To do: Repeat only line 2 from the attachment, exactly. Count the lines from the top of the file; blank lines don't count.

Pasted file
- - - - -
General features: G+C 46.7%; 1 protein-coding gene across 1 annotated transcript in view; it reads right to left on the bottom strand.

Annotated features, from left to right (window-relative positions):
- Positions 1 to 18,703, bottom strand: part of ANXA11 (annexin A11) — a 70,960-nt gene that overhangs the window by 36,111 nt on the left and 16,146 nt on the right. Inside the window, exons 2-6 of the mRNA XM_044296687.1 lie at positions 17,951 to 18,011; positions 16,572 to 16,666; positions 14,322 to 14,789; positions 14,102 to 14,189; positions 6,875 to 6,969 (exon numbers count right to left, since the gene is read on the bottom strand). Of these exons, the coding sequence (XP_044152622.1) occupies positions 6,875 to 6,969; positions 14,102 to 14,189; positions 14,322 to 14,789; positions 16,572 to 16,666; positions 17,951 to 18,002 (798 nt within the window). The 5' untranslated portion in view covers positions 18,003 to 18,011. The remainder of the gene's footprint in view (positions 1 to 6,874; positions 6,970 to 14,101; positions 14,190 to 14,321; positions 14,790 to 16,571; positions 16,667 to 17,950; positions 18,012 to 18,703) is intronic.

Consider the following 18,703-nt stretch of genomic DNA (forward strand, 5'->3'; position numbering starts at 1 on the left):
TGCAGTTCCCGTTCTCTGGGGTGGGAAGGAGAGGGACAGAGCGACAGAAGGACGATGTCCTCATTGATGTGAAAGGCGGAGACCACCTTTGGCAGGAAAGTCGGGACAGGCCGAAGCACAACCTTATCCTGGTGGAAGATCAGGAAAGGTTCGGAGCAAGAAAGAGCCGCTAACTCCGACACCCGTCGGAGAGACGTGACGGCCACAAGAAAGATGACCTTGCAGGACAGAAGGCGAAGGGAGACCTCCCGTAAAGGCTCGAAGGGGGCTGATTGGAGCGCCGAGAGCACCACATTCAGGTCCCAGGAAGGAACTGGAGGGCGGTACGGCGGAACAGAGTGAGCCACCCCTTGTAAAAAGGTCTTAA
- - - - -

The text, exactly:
Annotated features, from left to right (window-relative positions):